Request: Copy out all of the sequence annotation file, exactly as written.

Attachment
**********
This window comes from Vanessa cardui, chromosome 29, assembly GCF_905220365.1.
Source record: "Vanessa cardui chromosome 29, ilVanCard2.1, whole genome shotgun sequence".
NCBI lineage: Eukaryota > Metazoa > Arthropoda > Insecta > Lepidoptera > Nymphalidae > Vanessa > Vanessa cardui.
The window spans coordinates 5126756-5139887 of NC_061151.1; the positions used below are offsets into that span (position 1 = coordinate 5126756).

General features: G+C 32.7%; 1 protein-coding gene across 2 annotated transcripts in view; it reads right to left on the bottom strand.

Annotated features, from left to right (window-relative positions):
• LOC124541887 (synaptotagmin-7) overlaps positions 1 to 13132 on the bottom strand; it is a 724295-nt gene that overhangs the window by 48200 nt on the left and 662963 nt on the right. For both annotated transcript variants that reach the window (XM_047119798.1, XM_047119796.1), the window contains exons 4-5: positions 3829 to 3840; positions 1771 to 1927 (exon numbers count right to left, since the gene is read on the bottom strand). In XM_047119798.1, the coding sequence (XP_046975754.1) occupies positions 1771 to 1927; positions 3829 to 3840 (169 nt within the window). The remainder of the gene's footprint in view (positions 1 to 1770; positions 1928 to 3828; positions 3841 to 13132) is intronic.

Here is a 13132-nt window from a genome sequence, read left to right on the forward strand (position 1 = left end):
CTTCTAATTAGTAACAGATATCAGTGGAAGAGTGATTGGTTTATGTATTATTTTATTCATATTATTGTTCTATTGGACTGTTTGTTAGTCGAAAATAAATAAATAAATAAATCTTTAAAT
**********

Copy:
This window comes from Vanessa cardui, chromosome 29, assembly GCF_905220365.1.
Source record: "Vanessa cardui chromosome 29, ilVanCard2.1, whole genome shotgun sequence".
NCBI lineage: Eukaryota > Metazoa > Arthropoda > Insecta > Lepidoptera > Nymphalidae > Vanessa > Vanessa cardui.
The window spans coordinates 5126756-5139887 of NC_061151.1; the positions used below are offsets into that span (position 1 = coordinate 5126756).

General features: G+C 32.7%; 1 protein-coding gene across 2 annotated transcripts in view; it reads right to left on the bottom strand.

Annotated features, from left to right (window-relative positions):
• LOC124541887 (synaptotagmin-7) overlaps positions 1 to 13132 on the bottom strand; it is a 724295-nt gene that overhangs the window by 48200 nt on the left and 662963 nt on the right. For both annotated transcript variants that reach the window (XM_047119798.1, XM_047119796.1), the window contains exons 4-5: positions 3829 to 3840; positions 1771 to 1927 (exon numbers count right to left, since the gene is read on the bottom strand). In XM_047119798.1, the coding sequence (XP_046975754.1) occupies positions 1771 to 1927; positions 3829 to 3840 (169 nt within the window). The remainder of the gene's footprint in view (positions 1 to 1770; positions 1928 to 3828; positions 3841 to 13132) is intronic.

Here is a 13132-nt window from a genome sequence, read left to right on the forward strand (position 1 = left end):
CTTCTAATTAGTAACAGATATCAGTGGAAGAGTGATTGGTTTATGTATTATTTTATTCATATTATTGTTCTATTGGACTGTTTGTTAGTCGAAAATAAATAAATAAATAAATCTTTAAAT